The Road from Concord

Welcome to Rest Stop Stories and thank you for your incredibly generous support. This month’s episode is called The Road to Concord. 

The rain pours down on the carriage as it plunges its way down a route she knows by heart. The cloth top has long since folded back in the icy blasts of wind that blow her long hair back from her frozen face. Thick mud splatters the sides of the eternal horses as they race through the storm. Just as they’ve done for three hundred years.

She sits in the carriage, not moving a muscle. That is, assuming she still has muscles. Her body doesn’t feel any different than it did all those years ago. Than it did that stormy night when she followed her father into this carriage with blind trust, confident in his furious oath that they would make it home. They would get home to Boston that night, he’d vowed, or else they never would. And she, wide-eyed and unquestioning at eight years old, had barely even heard the second part of that vow.

Three hundred years later, the words ring through her head as they soar through the darkness of Concord. Perhaps a hundred years into their torment, she had realized their route was a cycle. The night (if there is any such designation of time to be had) begins outside the Concord Inn. As the years have passed, the lights of the inn have transformed from flickering candles to kerosene lanterns, then to electric lamps that still barely penetrate the eternal darkness around the carriage as it sails past. The road they travel has also evolved. Where dirt paths had led to the cobblestone streets of Boston, a massive road full of vehicles almost as fast as their cursed buggy now flows. The horses weave through this traffic as they trace the impossible route back to the home that is no longer theirs.

She glances at her father, the wraith. Peter Rugg was once a strong, hot-tempered man. But now he sits hunched over in his seat, silent and spectral. She hates him. She loves him. This is all his fault.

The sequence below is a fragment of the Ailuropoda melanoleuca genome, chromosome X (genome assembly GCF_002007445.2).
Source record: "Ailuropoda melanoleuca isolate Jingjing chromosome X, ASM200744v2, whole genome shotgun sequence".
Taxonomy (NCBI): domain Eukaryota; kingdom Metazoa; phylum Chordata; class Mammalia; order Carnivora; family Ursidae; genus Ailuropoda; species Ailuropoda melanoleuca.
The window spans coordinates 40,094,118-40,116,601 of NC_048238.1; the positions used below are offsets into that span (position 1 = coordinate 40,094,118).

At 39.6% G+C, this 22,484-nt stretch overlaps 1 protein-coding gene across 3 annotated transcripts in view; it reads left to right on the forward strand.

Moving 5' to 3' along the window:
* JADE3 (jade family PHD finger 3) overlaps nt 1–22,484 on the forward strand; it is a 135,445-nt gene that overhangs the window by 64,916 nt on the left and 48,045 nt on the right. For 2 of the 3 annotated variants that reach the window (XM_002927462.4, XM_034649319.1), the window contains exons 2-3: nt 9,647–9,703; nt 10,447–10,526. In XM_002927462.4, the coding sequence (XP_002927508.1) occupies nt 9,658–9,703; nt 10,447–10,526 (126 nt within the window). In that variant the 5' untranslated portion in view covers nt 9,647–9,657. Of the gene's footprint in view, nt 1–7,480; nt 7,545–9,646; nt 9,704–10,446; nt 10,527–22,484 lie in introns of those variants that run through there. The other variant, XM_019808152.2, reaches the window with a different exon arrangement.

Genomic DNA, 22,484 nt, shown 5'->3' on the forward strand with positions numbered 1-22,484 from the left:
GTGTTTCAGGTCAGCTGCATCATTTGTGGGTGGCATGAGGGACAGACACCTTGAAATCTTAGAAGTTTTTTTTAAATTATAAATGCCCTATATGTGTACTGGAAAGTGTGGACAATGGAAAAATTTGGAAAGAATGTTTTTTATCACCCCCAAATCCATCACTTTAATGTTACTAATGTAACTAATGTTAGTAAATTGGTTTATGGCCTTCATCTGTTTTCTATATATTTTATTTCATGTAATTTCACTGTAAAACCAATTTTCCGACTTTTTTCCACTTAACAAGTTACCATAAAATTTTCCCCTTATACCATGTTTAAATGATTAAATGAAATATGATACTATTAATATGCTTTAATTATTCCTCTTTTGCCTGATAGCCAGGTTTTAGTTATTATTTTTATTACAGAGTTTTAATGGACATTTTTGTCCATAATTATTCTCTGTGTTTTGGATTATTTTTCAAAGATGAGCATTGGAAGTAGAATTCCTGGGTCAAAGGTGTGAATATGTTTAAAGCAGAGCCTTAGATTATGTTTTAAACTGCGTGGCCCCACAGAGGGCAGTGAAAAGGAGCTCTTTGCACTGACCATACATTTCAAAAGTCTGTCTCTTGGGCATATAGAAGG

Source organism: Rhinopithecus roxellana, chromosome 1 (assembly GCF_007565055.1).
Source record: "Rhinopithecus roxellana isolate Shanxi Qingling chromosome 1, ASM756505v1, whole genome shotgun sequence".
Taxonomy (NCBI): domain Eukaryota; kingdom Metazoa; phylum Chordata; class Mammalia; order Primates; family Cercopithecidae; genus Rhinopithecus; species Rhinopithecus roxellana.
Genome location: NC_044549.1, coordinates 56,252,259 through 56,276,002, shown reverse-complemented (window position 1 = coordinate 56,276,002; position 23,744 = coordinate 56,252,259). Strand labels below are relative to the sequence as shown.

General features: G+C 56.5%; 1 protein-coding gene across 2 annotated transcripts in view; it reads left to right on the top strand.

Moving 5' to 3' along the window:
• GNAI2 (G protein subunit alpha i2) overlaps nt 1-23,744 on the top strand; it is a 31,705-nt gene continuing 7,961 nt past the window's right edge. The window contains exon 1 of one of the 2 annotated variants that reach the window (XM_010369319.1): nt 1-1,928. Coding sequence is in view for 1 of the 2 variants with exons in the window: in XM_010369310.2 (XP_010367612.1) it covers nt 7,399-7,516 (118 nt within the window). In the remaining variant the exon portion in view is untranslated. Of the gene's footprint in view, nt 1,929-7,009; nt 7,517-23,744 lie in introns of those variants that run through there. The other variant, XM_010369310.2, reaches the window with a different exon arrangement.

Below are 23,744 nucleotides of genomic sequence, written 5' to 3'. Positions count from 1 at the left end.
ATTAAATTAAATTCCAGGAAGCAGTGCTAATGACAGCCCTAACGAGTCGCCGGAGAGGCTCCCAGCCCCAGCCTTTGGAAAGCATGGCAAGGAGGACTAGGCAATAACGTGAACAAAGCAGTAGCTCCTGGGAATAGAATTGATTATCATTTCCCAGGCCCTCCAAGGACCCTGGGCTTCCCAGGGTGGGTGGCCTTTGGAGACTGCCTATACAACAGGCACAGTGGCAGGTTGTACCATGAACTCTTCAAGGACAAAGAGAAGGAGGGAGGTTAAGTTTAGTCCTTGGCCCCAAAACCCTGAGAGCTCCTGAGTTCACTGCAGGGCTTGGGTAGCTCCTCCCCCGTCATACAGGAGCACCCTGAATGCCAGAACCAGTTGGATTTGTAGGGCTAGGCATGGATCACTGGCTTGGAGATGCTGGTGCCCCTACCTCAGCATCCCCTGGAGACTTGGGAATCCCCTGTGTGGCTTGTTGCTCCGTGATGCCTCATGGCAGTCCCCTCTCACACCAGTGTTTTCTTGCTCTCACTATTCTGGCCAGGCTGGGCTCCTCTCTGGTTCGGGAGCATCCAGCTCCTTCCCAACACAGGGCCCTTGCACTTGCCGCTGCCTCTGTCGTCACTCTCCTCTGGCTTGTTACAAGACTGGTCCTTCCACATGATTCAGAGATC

The darkness wraps around them, wiping the stars from the sky and the lights from the now alien Boston ahead of them. She knows the next step and it’s the one she dreads most of all. 

That fateful night, all she’d thought about was getting home. Of seeing her mother and baby sister in the morning. Now she can’t remember their faces. She knows they’re long dead. They died never knowing what had happened to her or her father. 

She wonders if he ever thinks of them too. 

Tonight though, tonight is different. After three hundred years of terror, of boredom, of acceptance, she is done. She will rescue herself and her father from this damnation and they will find their way back into the world they knew. Not this hell in which they have been trapped by her father’s wrath. This isn’t God’s doing. God has no connection with this half life they’ve been living for so long. This is on her father and whatever demonic rage found its way into his words.

Tonight as they pass what used to be their house, she will act. She knows in her heart that that is where it needs to happen. Hull Street was once homes, though now it’s filled with what appear to be shops and eateries. But she knows where the house used to be. She might not remember her mother’s scent or her sister’s laugh. But by God, she remembers the house where she was born.